SUMMARY

 

1.  Transcobalamin II deficiency is an autosomal recessive disease with initial presentation during infancy.  It is characterized by the following clinical features: 

 

-Megaloblastic anemia
-Neutropenia
-Thrombocytopenia
-Neurologic abnormalities (developmental delay, gait disturbance, weakness, epilepsy)
-Failure to thrive
-Diarrhea and vomiting
-Severe infections due to immunodeficiency

 

2.  Specific immune abnormalities include hypogammaglobulinemia, specific antibody deficiency and neutropenia.  Patients suffer from both bacterial and viral infections.

 

3.  Transcobalamin II is a transport protein for vitamin B12 and facilitates its cellular uptake by receptor mediated endocytosis. A deficiency of Transcobalamin II results in a lack of vitamin B12 entry into cells.

 

4.  The majority of vitamin B12 in circulation is found bound to haptocorrin (which cannot be taken up by cells) rather than transcobalamin.  As a result, circulating vitamin B12 levels may be normal in patients. 

 

5.  The diagnosis is suspected by the presence of classic clinical and laboratory features.  Patients also have combined methylmalonic aciduria and homocystinuria. TCN2 gene sequencing is currently available.  

 

6.  The clinical and immunologic abnormalities resolve after supplementation with high doses of oral or intramuscular hydroxycobalamin.  However, if there is a significant delay in treatment, the neurologic abnormalities may become irreversible.    

 

 

 

 

OVERVIEW

 

     Transcobalamin II deficiency is an autosomal recessive disease with initial presentation during infancy.  It is characterized by the following clinical features:

 

-Megaloblastic anemia
-Neutropenia
-Thrombocytopenia
-Neurologic abnormalities (developmental delay, gait disturbance, weakness, epilepsy)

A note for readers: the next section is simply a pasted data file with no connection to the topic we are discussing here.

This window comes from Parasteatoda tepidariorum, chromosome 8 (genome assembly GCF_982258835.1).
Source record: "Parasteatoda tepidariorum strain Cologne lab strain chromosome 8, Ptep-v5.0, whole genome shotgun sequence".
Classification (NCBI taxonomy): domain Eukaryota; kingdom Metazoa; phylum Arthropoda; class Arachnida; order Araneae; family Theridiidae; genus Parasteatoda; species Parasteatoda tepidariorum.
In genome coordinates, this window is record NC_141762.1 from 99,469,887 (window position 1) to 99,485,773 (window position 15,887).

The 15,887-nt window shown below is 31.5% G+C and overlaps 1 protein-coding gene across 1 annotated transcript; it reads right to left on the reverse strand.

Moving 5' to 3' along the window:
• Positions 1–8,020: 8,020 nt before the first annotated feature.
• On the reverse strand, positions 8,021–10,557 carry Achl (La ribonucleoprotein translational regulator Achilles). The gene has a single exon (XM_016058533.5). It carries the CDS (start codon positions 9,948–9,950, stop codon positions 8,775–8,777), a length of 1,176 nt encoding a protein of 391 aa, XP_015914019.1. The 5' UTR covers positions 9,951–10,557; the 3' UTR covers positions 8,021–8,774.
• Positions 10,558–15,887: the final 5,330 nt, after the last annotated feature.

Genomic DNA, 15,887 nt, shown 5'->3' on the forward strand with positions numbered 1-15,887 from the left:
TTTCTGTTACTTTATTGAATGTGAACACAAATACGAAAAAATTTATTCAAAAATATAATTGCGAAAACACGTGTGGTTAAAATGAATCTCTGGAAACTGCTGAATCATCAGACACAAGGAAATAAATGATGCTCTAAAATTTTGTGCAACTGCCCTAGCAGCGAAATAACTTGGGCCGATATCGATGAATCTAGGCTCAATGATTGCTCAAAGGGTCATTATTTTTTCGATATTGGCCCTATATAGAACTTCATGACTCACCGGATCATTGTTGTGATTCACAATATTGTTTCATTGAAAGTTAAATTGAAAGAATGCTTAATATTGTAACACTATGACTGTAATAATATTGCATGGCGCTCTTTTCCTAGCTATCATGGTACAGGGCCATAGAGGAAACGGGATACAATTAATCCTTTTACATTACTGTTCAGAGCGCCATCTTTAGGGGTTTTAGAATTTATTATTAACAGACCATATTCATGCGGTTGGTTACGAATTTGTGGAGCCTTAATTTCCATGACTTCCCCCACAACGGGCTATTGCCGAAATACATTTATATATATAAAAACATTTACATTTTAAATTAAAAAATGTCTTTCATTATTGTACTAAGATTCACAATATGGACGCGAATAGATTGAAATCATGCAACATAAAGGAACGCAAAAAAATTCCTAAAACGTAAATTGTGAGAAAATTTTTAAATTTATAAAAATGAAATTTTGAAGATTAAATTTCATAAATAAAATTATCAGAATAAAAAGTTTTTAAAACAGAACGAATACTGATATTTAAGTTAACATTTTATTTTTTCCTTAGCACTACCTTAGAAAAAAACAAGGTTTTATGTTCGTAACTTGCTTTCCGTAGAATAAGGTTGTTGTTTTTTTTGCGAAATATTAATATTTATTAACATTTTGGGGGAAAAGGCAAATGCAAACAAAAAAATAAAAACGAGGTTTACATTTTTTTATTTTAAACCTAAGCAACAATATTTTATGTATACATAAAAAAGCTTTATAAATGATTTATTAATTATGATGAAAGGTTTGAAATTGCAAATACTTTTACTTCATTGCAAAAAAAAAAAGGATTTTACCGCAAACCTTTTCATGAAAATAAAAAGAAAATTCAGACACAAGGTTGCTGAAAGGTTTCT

-Failure to thrive
-Diarrhea and vomiting
-Severe infections due to immunodeficiency

 

     Specific immune abnormalities include hypogammaglobulinemia, specific antibody deficiency and neutropenia.  Patients suffer from both bacterial and viral infections.

 

     Transcobalamin II is a transport protein for vitamin B12 and facilitates its cellular uptake by receptor mediated endocytosis. A deficiency of Transcobalamin II results in a lack of vitamin B12 entry into cells.

 

     The majority of vitamin B12 in circulation is found bound to haptocorrin (which cannot be taken up by cells) rather than transcobalamin.  As a result, circulating vitamin B12 levels may be normal in patients. 

 

 

 

EVALUATION

 

The diagnosis is suggested by the presence of megaloblastic anemia, neurologic abnormalities, FTT, diarrhea, vomiting, and recurrent infections.  

 

Step 1:  Immune Evaluation

 

-CBC with Differential
-IgG, IgM, IgA
-Specific antibody responses to vaccine antigens

 

-The CBC may demonstrate pancytopenia including megaloblastic anemia, neutropenia, leukopenia, and thrombocytopenia. 

-Low IgG levels have been reported in patients. 

-Responses to both protein antigens (tetanus and diphtheria) as well as polysaccharide antigens (pneumovax) should be evaluated.  Impaired specific vaccine responses have been reported in patients.

 


Step 2:  Diagnosis of Transcobalamin II deficiency


-Serum cobalamin (B12) levels
-Urine methylmalonic acid and homocysteine levels
-TCN2 gene sequencing

 

-Patients typically have normal serum cobalamin levels (circulating cobalamin is bound to haptocorrin, not transcobalamin II).

-Patients have both methlmalonic aciduria and homocysteinuria.

-TCN2 gene sequencing is commercially available. 

 

 

 

 

MANAGEMENT

 

     The clinical and immunologic abnormalities resolve after supplementation with high doses of oral or intramuscular hydroxycobalamin.  However, if there is a significant delay in treatment, the neurologic abnormalities may become irreversible.   

 

 

 

 

RESOURCES

 

Diagnostic Resources    

 

1.BAYLOR - TCN2 gene sequencing